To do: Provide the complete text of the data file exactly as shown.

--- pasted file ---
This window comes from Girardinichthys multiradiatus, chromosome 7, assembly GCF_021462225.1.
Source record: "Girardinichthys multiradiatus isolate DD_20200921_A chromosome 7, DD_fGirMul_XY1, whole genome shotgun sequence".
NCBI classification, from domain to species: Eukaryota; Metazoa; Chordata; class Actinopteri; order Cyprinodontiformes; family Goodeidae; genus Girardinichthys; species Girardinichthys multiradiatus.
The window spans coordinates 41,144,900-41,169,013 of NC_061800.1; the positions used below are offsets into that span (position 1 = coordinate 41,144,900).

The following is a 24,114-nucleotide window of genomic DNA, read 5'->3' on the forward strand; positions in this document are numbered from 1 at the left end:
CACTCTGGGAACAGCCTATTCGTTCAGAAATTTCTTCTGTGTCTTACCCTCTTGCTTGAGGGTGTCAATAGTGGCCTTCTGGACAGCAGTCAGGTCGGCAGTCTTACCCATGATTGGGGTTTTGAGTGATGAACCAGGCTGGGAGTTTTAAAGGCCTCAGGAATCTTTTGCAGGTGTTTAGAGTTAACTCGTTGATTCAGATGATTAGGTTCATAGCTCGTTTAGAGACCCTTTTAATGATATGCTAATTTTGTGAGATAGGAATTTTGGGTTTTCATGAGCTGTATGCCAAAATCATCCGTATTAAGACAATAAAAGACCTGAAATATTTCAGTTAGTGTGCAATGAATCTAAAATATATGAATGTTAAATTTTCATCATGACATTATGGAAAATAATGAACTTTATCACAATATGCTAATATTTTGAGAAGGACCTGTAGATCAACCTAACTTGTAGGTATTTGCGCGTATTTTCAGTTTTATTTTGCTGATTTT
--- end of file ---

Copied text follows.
This window comes from Girardinichthys multiradiatus, chromosome 7, assembly GCF_021462225.1.
Source record: "Girardinichthys multiradiatus isolate DD_20200921_A chromosome 7, DD_fGirMul_XY1, whole genome shotgun sequence".
NCBI classification, from domain to species: Eukaryota; Metazoa; Chordata; class Actinopteri; order Cyprinodontiformes; family Goodeidae; genus Girardinichthys; species Girardinichthys multiradiatus.
The window spans coordinates 41,144,900-41,169,013 of NC_061800.1; the positions used below are offsets into that span (position 1 = coordinate 41,144,900).

The following is a 24,114-nucleotide window of genomic DNA, read 5'->3' on the forward strand; positions in this document are numbered from 1 at the left end:
CACTCTGGGAACAGCCTATTCGTTCAGAAATTTCTTCTGTGTCTTACCCTCTTGCTTGAGGGTGTCAATAGTGGCCTTCTGGACAGCAGTCAGGTCGGCAGTCTTACCCATGATTGGGGTTTTGAGTGATGAACCAGGCTGGGAGTTTTAAAGGCCTCAGGAATCTTTTGCAGGTGTTTAGAGTTAACTCGTTGATTCAGATGATTAGGTTCATAGCTCGTTTAGAGACCCTTTTAATGATATGCTAATTTTGTGAGATAGGAATTTTGGGTTTTCATGAGCTGTATGCCAAAATCATCCGTATTAAGACAATAAAAGACCTGAAATATTTCAGTTAGTGTGCAATGAATCTAAAATATATGAATGTTAAATTTTCATCATGACATTATGGAAAATAATGAACTTTATCACAATATGCTAATATTTTGAGAAGGACCTGTAGATCAACCTAACTTGTAGGTATTTGCGCGTATTTTCAGTTTTATTTTGCTGATTTT